Leave a Comment
The world’s most famous virtual idol, along with a nice selection of her musical friends, is finally making the trip to Vita out West as Hatsune Miku: Project Diva f receives a March release window in the United States.
It’s not too often that a vocal audience actually makes big changes happen in an industry as large as video games, but that’s exactly what happened with the Hatsune Miku series. First, a little history. Originally spawned as a sort of mascot for some autotuning software, the blue-haired character Hatsune Miku eventually grew a fan-base of her own, leading to music videos, “live” concerts and even a boatload of additional characters built from the ground up to sing their hearts out for their adoring fans.
It only makes sense that such a character would eventually get their own video game, which brings us to Hatsune Miku: Project Diva f. Sega set up a promotion that basically stated: If enough fans spread the word about this game, we’ll bring it to territories outside of Japan. Fans responded in kind and, thus, PDf made its way to US PlayStaiton 3’s last fall. The game did so well, in fact, that Sega went on to work on a Vita version of the game, saying it would arrive sometime in 2014.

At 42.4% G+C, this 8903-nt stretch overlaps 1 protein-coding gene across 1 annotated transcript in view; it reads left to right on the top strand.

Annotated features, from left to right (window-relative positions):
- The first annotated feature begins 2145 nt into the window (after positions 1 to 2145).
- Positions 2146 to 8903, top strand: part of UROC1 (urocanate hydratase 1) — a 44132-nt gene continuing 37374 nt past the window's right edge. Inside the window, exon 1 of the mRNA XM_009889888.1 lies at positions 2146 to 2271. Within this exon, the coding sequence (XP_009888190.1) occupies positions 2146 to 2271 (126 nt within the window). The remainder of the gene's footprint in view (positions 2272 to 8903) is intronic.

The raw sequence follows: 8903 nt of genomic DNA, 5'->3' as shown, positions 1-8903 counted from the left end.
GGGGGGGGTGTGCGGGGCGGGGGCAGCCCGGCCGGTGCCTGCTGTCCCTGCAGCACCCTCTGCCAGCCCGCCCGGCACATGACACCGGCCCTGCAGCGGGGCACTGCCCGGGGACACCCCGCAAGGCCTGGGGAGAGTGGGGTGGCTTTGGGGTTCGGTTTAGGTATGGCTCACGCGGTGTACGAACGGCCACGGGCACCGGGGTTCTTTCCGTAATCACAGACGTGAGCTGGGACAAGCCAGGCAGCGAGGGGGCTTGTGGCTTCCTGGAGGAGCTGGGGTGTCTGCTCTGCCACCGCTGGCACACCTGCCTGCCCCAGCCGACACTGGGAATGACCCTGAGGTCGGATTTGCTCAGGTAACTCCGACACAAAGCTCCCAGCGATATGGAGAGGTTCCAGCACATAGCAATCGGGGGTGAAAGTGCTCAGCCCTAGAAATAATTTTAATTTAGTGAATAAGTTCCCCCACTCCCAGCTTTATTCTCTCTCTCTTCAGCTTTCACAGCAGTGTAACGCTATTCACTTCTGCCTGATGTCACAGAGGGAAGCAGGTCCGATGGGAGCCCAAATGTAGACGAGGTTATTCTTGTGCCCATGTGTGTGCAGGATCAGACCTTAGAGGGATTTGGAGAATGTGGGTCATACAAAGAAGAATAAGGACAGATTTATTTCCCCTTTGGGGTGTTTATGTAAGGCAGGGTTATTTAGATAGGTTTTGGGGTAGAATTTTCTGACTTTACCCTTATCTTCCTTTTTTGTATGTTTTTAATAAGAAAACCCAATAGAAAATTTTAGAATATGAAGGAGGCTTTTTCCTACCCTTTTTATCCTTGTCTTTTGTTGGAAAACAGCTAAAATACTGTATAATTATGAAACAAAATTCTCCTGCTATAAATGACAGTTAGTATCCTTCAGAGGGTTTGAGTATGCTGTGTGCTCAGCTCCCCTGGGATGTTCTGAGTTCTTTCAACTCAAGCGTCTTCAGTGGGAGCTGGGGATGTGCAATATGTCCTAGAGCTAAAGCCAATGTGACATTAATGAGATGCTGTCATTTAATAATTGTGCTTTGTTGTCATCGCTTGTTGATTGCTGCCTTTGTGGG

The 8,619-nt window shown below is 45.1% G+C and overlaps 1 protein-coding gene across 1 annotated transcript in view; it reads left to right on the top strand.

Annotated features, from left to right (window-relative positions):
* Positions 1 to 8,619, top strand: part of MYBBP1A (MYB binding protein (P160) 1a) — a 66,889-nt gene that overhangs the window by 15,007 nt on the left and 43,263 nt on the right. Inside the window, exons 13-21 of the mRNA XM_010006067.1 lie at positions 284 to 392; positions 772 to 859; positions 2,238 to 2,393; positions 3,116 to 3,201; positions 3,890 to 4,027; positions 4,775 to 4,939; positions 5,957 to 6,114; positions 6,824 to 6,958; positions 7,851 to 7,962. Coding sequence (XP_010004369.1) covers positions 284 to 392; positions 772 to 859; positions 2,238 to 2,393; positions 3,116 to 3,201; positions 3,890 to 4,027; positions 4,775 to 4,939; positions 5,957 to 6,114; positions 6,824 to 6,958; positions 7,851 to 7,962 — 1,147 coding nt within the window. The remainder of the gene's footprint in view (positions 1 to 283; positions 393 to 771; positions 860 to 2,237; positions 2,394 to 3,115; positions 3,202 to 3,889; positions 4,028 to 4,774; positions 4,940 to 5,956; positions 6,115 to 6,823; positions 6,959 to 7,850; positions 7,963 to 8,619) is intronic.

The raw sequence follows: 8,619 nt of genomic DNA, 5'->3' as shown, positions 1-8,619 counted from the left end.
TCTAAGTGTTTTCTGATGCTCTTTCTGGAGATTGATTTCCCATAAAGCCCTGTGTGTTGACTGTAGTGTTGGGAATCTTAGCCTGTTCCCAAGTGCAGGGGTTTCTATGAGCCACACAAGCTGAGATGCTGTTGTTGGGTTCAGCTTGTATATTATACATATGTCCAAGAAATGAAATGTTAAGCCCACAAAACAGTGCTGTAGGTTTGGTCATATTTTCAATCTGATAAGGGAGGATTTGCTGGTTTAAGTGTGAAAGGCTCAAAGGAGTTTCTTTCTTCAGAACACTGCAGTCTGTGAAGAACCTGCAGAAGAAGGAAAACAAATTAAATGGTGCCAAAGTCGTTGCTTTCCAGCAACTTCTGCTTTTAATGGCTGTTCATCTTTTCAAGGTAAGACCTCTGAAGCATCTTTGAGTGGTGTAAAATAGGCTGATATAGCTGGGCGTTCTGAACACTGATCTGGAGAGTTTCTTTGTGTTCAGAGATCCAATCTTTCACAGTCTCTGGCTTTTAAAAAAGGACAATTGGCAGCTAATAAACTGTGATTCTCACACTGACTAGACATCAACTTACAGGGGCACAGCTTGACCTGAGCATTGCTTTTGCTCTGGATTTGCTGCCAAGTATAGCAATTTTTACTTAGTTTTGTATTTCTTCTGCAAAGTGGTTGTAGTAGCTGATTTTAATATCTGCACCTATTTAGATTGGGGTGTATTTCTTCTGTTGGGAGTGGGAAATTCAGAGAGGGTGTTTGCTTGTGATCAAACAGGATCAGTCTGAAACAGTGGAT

Well, it looks like that time is officially upon us, as Sega of America Associate Brand Manager Aaron Webber has announced a March release date for the portable version of the game. Unlike the PS3 version of the game, however, the Vita version of Hatsune Miku’s latest outing will only be available in a digital format.
“The game will be available on PlayStation Store, and will also feature a completely separate set of trophies from the PS3 version,” Webber said. “We’re also happy to confirm today that we will be bringing over the DLC that many have asked us about: the Snow Miku 2013 DLC, the Extra Character Modules Pack, and the Extra Songs pack will all be available at launch in March.”
No pricing details have been made available for that extra content at this time, but basically you’re looking at some extra songs and costumes (modules). And who knows, if this Vita version does as well as the PS3 version here in the States, maybe the more recently announced Project Diva f 2 will also make the jump across the pond.
Like most rhythm games, Project Diva is all about timing button presses to the music and instrumental scores that accompany the 30-plus songs that make up the game’s soundtrack. It starts off simple enough, but higher difficulty levels and more complex songs prove to be an absolute workout for your thumbs. There’s also a bunch of side activities (like room decoration) to fill your time, and you can purchase a large number of outfits to customize your divas for their performances.
It was a great rhythm game on the PS3, so here’s hoping that kind of quality makes the leap to the Vita this March.